As someone who provides cost control for AWS and Google Cloud Platform (GCP), I thought it might be useful to compare pricing between the two.
In AWS, the compute service is called “Elastic Compute Cloud” (EC2). The virtual servers are called “Instances”.
In GCP, the service is referred to as “Google Compute Engine” (GCE). The servers are also called “instances”. However, in GCP there are “preemptible” and non-preemptible instances. Non-preemptible instances are the same as AWS “on demand” instances.
Preemptible instances are like AWS “spot” instances, in that they are a lot less expensive, but can be preempted with little or no notice. The difference is that GCP preemptible instances can actually be stopped without being terminated. That is not true for AWS spot instances.
Flocks of these instances spun up from a snapshot according scaling rules are called “auto scaling groups” in AWS.
The similar concept can be created within GCP using “instance groups”. However, instance groups are really more of a “stack”, which are created using an “instance group template”. As such, they are more closely related to AWS CloudFormation stacks.
AWS and GCP Compute Sizing
Both AWS and GCP have a dizzying array of instance sizes to choose from, and doing an apples-to-apples comparison between them can be quite challenging. These predefined instance sizes are based upon number of virtual cores, amount of virtual memory and amount of virtual disk. They have different categories.
- Free tier – inexpensive, burst performance (t2 family)
- General purpose (m3/m4 family)
- Compute optimized (c4 family)
- GPU instances (p2 family)
- FPGA instances (f1 family)
- Memory optimized (x1, r3/r4 family)
- Storage optimized (i3, d2 family)
GCP offers the following predefined types:
- Free tier – inexpensive, burst performance (f1/g1 family)
- Standard, shared core (n1-standard family)
- High memory (n1-highmem family)
- High CPU (n1-highCPU family)
Both providers take marketing liberties with things like memory and disk sizes. For example, AWS lists its memory size in GiB (base2) and disk size in GB (base10).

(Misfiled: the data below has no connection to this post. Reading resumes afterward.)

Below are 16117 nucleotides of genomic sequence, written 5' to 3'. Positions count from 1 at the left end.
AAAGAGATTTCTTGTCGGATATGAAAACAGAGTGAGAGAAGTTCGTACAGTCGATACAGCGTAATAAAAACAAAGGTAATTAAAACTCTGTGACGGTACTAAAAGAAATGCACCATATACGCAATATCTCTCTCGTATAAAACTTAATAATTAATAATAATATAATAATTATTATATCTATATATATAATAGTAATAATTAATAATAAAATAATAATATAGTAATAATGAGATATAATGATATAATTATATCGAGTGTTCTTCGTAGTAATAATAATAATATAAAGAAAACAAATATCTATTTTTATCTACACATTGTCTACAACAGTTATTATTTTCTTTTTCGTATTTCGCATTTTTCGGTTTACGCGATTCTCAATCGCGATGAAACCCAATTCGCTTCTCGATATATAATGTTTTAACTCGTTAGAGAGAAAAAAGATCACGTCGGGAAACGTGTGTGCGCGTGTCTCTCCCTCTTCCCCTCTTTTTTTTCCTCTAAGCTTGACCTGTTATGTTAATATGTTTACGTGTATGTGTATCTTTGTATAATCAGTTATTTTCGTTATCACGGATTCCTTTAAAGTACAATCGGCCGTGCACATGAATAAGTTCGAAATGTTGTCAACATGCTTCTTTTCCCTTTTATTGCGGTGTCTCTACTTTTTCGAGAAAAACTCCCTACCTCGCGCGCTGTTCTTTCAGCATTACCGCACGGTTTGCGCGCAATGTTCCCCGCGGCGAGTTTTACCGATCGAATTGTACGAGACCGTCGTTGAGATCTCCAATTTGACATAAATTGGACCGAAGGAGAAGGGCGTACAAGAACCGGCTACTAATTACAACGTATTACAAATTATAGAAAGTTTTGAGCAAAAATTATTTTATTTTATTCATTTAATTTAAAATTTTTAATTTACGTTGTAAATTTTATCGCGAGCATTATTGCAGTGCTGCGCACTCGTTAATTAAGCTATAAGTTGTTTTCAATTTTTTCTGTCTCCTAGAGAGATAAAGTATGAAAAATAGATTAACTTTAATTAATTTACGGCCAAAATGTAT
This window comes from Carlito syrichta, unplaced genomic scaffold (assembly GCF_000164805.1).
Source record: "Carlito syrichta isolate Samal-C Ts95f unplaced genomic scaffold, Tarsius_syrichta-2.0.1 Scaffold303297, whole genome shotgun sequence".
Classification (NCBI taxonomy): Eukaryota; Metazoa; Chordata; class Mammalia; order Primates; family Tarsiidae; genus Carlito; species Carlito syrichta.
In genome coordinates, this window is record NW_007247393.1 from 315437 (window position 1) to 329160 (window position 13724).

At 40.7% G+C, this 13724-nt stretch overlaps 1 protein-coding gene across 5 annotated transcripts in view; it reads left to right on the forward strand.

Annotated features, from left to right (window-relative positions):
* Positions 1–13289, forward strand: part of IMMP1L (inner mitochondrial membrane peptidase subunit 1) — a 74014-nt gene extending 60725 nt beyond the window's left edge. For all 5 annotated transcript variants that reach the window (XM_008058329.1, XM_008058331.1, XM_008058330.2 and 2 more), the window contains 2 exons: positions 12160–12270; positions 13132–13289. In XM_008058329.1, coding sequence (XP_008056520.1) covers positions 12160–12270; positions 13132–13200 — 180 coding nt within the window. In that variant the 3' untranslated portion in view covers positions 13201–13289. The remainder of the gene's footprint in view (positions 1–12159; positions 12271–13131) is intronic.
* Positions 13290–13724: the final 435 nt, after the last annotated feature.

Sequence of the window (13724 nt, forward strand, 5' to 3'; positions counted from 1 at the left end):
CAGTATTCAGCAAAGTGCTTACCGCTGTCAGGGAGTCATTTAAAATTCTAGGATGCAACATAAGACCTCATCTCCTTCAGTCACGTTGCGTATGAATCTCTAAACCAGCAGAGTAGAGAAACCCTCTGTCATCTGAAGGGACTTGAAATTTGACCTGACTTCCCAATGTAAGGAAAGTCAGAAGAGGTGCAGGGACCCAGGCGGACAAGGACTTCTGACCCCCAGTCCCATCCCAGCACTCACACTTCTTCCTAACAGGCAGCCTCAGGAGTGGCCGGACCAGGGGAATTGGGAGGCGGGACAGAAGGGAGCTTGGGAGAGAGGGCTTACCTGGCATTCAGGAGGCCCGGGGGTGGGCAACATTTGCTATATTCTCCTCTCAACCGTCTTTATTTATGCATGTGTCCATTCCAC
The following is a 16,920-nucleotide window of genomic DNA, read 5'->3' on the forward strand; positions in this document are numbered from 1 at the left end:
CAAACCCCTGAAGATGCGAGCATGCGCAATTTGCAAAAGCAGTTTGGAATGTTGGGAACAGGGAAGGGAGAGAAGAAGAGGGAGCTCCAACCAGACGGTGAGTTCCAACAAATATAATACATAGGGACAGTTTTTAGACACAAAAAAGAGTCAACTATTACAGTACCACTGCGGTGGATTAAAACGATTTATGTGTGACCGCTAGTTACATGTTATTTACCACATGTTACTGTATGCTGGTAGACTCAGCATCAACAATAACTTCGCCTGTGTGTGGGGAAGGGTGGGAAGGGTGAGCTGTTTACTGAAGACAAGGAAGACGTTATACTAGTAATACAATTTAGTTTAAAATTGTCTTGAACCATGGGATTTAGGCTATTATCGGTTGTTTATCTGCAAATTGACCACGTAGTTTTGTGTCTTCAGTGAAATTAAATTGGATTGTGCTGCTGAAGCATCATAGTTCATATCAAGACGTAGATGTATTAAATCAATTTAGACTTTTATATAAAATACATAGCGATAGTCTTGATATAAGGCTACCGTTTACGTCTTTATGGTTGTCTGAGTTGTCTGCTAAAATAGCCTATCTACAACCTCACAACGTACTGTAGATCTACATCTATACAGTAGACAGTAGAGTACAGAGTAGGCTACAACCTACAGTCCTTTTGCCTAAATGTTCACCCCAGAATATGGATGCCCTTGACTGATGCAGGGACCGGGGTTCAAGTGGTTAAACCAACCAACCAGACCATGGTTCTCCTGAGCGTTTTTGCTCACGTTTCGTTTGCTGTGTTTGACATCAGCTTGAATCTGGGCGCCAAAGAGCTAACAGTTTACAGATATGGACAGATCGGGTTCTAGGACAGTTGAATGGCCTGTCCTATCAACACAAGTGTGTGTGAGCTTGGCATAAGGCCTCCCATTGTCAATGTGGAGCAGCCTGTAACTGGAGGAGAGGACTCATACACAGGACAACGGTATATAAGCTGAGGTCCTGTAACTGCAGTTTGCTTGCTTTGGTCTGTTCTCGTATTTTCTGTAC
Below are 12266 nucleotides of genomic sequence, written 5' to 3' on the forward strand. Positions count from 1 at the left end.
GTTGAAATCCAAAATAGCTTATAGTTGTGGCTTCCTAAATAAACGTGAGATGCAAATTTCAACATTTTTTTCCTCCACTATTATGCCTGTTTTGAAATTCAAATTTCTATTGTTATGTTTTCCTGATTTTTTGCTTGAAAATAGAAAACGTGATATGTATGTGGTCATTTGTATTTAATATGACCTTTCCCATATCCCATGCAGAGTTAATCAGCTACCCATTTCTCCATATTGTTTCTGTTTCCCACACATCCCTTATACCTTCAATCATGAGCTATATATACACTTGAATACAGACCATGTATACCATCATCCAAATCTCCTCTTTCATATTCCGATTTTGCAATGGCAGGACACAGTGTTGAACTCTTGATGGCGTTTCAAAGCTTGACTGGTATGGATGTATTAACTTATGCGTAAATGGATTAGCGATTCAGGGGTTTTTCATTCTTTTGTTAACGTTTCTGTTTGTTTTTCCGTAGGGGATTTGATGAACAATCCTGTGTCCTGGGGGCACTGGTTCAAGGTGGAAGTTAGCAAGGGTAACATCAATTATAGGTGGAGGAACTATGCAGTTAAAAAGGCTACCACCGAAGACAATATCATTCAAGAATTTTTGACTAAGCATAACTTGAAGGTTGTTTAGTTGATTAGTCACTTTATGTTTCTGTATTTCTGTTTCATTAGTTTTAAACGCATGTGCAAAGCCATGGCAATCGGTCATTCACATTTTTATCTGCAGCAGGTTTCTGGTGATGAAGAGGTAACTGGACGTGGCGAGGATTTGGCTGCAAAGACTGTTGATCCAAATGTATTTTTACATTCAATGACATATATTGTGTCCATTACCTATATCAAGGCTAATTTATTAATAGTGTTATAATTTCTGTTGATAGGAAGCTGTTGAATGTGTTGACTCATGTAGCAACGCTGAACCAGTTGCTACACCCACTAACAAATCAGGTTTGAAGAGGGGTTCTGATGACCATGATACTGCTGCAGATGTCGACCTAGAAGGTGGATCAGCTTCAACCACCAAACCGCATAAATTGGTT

GCP reports its memory size and disk size as GB. However, to make things really confusing this is what they say on their pricing page: “Disk size, machine type memory, and network usage are calculated in gigabytes (GB), where 1 GB is 230 bytes. This unit of measurement is also known as a gibibyte (GiB).”
This, of course, is pure nonsense. A gigabyte (GB) is 109 bytes. A gibibyte (GiB) is 230 bytes. The two are definitely NOT equal. It was probably just a typo.
If you look at what is actually delivered, neither seems to match what is shown on their pricing pages. For example, an AWS t2.micro is advertised as having 1 GiB of memory. In reality, it is 0.969 GiB (using “top”).
For GCP, their f1.micro is advertised as “0.6 GB”. Assuming they simply have their units mixed up and “GB” should really be “GiB”, they deliver 0.580 GiB. So, both round up, as marketing/sales people are apt to do.
With respect to pricing, this is how the two seem to compare, by looking at some of the most common “work horses” and focusing on CPU, memory and cost. (One would have to run actual benchmarks to more accurately compare):
The bottom line:
In general, for most workloads, AWS is less expensive on a CPU/Hr basis. For compute intensive workloads, GCP instances are less expensive.
Also, as you can see from the table, both providers charge uplifts for different operating systems, and those uplifts can be substantial! You really need to pay attention to the fine print. For example, GCP charges a 4 core minimum for all their SQL uplifts (yikes!). And, in the case of Red Hat Enterprise Licensing (RHEL) in GCP, they charge you a 1 hour minimum for the uplifts and in 1 hour increments after that.
AWS vs. Google Cloud Pricing – Examining the Differences
Cost/Hr is only one aspect of the equation, though. To better understand your monthly bill, you must also understand how the cloud providers actually charge you. AWS prices their compute time by the hour, but requires a 1 hour minimum. If you start an instance and run it for 61 minutes then shut it down, you get charged for 2 hours of compute time.
Google Compute Engine pricing is also listed by the hour for each instance, but they charge by the minute, rounded up to the nearest minute, with a 10 minute minimum charge. So, if you run for 1 minute, you get charged for 10 minutes. However, if you run for 61 minutes, you get charged for 61 minutes. On the surface, this sounds very appealing (and makes me want to wag my finger at AWS and say, “shame on you, AWS”).
If you are new to public cloud, once you get past all the confusing jargon, the creative approaches to pricing and the different ways providers charge for usage, the actual cloud services themselves are much easier to use than legacy on-premise services.
The public cloud services do provide much better flexibility and faster time-to-value. The cloud providers simply need to get out of their own way. Pricing is but one example where AWS and GCP could stand to make things a lot simpler, so that newcomers can make informed decisions.
When comparing AWS vs. Google Cloud pricing, AWS oEC2 n-demand pricing may on the surface appear to be more competitive than GCPP pricing for comparable compute engine’s. However, when you examine specific workloads and factor in Google’s more enlightened approach to charging for CPU/Hr time and their use of Sustained Use Discounts, GCP may be less expensive. AWS really needs to get in-line with both Azure and Google, who charge by the minute and have much smaller minimums. Nobody likes being charged extra for something they don’t use.